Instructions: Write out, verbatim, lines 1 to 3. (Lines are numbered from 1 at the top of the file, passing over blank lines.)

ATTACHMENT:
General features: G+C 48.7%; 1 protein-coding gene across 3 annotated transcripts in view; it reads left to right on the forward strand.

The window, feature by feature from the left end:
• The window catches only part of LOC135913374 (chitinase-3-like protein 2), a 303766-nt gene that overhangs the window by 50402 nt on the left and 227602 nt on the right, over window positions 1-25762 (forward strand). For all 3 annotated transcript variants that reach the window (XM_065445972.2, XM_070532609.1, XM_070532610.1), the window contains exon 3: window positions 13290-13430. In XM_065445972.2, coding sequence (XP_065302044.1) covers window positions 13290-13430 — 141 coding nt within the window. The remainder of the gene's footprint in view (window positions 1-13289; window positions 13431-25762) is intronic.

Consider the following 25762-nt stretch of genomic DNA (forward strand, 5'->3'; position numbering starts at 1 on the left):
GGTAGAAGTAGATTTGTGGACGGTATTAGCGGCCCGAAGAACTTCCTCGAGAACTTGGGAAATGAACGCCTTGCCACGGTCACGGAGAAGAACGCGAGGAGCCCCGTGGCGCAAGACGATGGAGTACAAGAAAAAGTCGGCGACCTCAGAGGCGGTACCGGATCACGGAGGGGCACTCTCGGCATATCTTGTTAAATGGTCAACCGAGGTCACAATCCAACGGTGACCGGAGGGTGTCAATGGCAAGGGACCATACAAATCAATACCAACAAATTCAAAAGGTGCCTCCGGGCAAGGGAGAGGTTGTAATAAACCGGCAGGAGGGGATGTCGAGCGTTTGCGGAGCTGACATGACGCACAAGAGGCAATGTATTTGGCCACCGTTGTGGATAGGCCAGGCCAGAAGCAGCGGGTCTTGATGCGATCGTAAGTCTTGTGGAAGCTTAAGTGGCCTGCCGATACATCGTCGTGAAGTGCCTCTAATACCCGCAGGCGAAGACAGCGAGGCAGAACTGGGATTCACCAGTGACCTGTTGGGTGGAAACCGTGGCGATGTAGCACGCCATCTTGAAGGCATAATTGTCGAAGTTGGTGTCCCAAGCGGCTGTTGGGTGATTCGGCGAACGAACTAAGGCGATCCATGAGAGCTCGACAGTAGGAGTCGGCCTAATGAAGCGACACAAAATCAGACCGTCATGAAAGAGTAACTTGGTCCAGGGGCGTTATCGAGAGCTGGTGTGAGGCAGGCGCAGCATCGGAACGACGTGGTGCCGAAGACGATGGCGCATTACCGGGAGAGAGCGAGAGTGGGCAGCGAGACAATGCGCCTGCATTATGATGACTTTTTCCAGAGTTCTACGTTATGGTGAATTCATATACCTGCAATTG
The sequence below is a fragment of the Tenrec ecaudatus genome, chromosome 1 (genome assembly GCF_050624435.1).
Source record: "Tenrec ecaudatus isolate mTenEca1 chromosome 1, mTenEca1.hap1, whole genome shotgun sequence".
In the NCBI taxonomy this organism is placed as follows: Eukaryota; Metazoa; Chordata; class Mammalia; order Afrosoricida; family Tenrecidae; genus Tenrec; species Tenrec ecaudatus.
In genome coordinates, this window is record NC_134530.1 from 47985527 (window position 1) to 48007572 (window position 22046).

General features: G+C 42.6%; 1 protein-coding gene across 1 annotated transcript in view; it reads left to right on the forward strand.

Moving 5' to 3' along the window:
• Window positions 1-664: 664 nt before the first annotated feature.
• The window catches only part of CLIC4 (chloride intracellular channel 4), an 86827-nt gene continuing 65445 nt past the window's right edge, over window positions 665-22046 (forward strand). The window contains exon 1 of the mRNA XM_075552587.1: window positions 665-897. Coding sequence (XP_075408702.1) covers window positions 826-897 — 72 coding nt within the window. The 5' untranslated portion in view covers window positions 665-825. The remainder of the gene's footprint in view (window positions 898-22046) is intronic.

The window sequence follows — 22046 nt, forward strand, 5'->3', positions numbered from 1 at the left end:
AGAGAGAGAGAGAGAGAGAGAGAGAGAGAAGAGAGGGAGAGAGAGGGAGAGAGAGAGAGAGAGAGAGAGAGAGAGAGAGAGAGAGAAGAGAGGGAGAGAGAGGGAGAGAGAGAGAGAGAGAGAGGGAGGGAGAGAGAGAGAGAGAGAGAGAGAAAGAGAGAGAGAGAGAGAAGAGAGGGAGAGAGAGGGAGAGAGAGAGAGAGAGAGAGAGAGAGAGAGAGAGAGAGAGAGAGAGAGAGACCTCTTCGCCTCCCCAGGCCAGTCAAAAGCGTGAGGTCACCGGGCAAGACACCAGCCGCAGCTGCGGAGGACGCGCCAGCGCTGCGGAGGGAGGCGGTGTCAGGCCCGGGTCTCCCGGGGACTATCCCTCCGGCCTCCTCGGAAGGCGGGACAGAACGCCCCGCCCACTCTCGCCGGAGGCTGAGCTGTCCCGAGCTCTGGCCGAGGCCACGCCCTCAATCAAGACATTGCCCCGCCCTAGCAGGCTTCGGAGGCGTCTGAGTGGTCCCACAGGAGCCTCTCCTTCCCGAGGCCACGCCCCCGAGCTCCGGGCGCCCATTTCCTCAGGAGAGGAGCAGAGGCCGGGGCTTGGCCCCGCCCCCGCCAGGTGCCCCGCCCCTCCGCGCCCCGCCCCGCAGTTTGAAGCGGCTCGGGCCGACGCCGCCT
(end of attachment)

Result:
General features: G+C 48.7%; 1 protein-coding gene across 3 annotated transcripts in view; it reads left to right on the forward strand.

The window, feature by feature from the left end:
• The window catches only part of LOC135913374 (chitinase-3-like protein 2), a 303766-nt gene that overhangs the window by 50402 nt on the left and 227602 nt on the right, over window positions 1-25762 (forward strand). For all 3 annotated transcript variants that reach the window (XM_065445972.2, XM_070532609.1, XM_070532610.1), the window contains exon 3: window positions 13290-13430. In XM_065445972.2, coding sequence (XP_065302044.1) covers window positions 13290-13430 — 141 coding nt within the window. The remainder of the gene's footprint in view (window positions 1-13289; window positions 13431-25762) is intronic.